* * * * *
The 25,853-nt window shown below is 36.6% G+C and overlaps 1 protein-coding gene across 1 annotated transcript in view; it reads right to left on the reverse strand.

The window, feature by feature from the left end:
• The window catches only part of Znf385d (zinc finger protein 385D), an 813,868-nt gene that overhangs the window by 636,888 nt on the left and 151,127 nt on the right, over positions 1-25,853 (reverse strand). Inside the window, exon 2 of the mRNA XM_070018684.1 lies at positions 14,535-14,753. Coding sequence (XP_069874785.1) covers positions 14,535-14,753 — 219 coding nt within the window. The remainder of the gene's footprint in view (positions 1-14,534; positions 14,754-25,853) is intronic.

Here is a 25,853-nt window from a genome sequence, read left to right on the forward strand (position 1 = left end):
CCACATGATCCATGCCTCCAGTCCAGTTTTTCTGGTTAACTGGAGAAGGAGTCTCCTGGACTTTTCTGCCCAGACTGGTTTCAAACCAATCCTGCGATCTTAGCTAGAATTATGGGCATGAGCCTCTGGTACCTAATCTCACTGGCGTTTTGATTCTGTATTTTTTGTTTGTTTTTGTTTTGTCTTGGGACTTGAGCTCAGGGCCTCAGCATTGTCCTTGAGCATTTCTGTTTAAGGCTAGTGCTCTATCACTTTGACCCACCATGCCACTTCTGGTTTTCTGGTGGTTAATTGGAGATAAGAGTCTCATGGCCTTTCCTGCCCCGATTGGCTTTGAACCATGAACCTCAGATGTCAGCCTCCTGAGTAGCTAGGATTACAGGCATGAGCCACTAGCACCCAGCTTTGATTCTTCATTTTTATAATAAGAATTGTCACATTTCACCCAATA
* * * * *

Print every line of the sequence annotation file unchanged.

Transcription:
The 25,853-nt window shown below is 36.6% G+C and overlaps 1 protein-coding gene across 1 annotated transcript in view; it reads right to left on the reverse strand.

The window, feature by feature from the left end:
• The window catches only part of Znf385d (zinc finger protein 385D), an 813,868-nt gene that overhangs the window by 636,888 nt on the left and 151,127 nt on the right, over positions 1-25,853 (reverse strand). Inside the window, exon 2 of the mRNA XM_070018684.1 lies at positions 14,535-14,753. Coding sequence (XP_069874785.1) covers positions 14,535-14,753 — 219 coding nt within the window. The remainder of the gene's footprint in view (positions 1-14,534; positions 14,754-25,853) is intronic.

Here is a 25,853-nt window from a genome sequence, read left to right on the forward strand (position 1 = left end):
CCACATGATCCATGCCTCCAGTCCAGTTTTTCTGGTTAACTGGAGAAGGAGTCTCCTGGACTTTTCTGCCCAGACTGGTTTCAAACCAATCCTGCGATCTTAGCTAGAATTATGGGCATGAGCCTCTGGTACCTAATCTCACTGGCGTTTTGATTCTGTATTTTTTGTTTGTTTTTGTTTTGTCTTGGGACTTGAGCTCAGGGCCTCAGCATTGTCCTTGAGCATTTCTGTTTAAGGCTAGTGCTCTATCACTTTGACCCACCATGCCACTTCTGGTTTTCTGGTGGTTAATTGGAGATAAGAGTCTCATGGCCTTTCCTGCCCCGATTGGCTTTGAACCATGAACCTCAGATGTCAGCCTCCTGAGTAGCTAGGATTACAGGCATGAGCCACTAGCACCCAGCTTTGATTCTTCATTTTTATAATAAGAATTGTCACATTTCACCCAATA